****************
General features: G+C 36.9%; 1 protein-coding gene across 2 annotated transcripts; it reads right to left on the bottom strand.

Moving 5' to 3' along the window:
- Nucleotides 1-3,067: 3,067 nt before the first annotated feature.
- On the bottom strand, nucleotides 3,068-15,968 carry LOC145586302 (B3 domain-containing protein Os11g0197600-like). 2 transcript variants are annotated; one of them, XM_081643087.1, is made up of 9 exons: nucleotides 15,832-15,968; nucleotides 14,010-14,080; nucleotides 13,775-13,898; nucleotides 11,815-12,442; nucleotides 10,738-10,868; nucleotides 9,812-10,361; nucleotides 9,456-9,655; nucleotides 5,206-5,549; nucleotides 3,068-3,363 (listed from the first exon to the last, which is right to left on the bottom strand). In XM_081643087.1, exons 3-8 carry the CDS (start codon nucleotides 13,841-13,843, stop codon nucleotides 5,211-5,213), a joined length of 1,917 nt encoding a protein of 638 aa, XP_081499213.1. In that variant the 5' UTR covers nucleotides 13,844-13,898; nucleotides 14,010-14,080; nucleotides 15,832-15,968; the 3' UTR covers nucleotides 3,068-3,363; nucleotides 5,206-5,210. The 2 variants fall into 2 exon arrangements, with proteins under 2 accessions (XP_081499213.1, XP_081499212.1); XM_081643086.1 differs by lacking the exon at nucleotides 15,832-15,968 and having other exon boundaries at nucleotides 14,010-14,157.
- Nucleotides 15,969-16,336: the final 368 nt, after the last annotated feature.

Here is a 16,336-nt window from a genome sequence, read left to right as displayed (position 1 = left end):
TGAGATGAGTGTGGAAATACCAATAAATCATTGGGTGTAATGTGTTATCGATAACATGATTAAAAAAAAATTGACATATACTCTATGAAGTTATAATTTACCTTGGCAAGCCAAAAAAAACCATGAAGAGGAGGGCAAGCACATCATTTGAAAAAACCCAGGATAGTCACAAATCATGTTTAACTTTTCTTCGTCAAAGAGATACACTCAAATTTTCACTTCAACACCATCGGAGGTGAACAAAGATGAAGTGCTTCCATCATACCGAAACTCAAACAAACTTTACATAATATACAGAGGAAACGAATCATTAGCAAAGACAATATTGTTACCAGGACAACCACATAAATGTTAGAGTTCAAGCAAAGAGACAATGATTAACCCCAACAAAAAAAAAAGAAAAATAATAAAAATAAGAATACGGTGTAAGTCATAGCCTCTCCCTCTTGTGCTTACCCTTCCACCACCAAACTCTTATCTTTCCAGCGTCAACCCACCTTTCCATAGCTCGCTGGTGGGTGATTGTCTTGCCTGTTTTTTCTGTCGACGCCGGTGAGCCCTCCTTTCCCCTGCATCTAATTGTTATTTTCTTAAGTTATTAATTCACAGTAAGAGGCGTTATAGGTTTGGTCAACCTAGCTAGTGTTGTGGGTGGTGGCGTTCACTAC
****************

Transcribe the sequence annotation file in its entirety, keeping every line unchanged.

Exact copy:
General features: G+C 36.9%; 1 protein-coding gene across 2 annotated transcripts; it reads right to left on the bottom strand.

Moving 5' to 3' along the window:
- Nucleotides 1-3,067: 3,067 nt before the first annotated feature.
- On the bottom strand, nucleotides 3,068-15,968 carry LOC145586302 (B3 domain-containing protein Os11g0197600-like). 2 transcript variants are annotated; one of them, XM_081643087.1, is made up of 9 exons: nucleotides 15,832-15,968; nucleotides 14,010-14,080; nucleotides 13,775-13,898; nucleotides 11,815-12,442; nucleotides 10,738-10,868; nucleotides 9,812-10,361; nucleotides 9,456-9,655; nucleotides 5,206-5,549; nucleotides 3,068-3,363 (listed from the first exon to the last, which is right to left on the bottom strand). In XM_081643087.1, exons 3-8 carry the CDS (start codon nucleotides 13,841-13,843, stop codon nucleotides 5,211-5,213), a joined length of 1,917 nt encoding a protein of 638 aa, XP_081499213.1. In that variant the 5' UTR covers nucleotides 13,844-13,898; nucleotides 14,010-14,080; nucleotides 15,832-15,968; the 3' UTR covers nucleotides 3,068-3,363; nucleotides 5,206-5,210. The 2 variants fall into 2 exon arrangements, with proteins under 2 accessions (XP_081499213.1, XP_081499212.1); XM_081643086.1 differs by lacking the exon at nucleotides 15,832-15,968 and having other exon boundaries at nucleotides 14,010-14,157.
- Nucleotides 15,969-16,336: the final 368 nt, after the last annotated feature.

Here is a 16,336-nt window from a genome sequence, read left to right as displayed (position 1 = left end):
TGAGATGAGTGTGGAAATACCAATAAATCATTGGGTGTAATGTGTTATCGATAACATGATTAAAAAAAAATTGACATATACTCTATGAAGTTATAATTTACCTTGGCAAGCCAAAAAAAACCATGAAGAGGAGGGCAAGCACATCATTTGAAAAAACCCAGGATAGTCACAAATCATGTTTAACTTTTCTTCGTCAAAGAGATACACTCAAATTTTCACTTCAACACCATCGGAGGTGAACAAAGATGAAGTGCTTCCATCATACCGAAACTCAAACAAACTTTACATAATATACAGAGGAAACGAATCATTAGCAAAGACAATATTGTTACCAGGACAACCACATAAATGTTAGAGTTCAAGCAAAGAGACAATGATTAACCCCAACAAAAAAAAAAGAAAAATAATAAAAATAAGAATACGGTGTAAGTCATAGCCTCTCCCTCTTGTGCTTACCCTTCCACCACCAAACTCTTATCTTTCCAGCGTCAACCCACCTTTCCATAGCTCGCTGGTGGGTGATTGTCTTGCCTGTTTTTTCTGTCGACGCCGGTGAGCCCTCCTTTCCCCTGCATCTAATTGTTATTTTCTTAAGTTATTAATTCACAGTAAGAGGCGTTATAGGTTTGGTCAACCTAGCTAGTGTTGTGGGTGGTGGCGTTCACTAC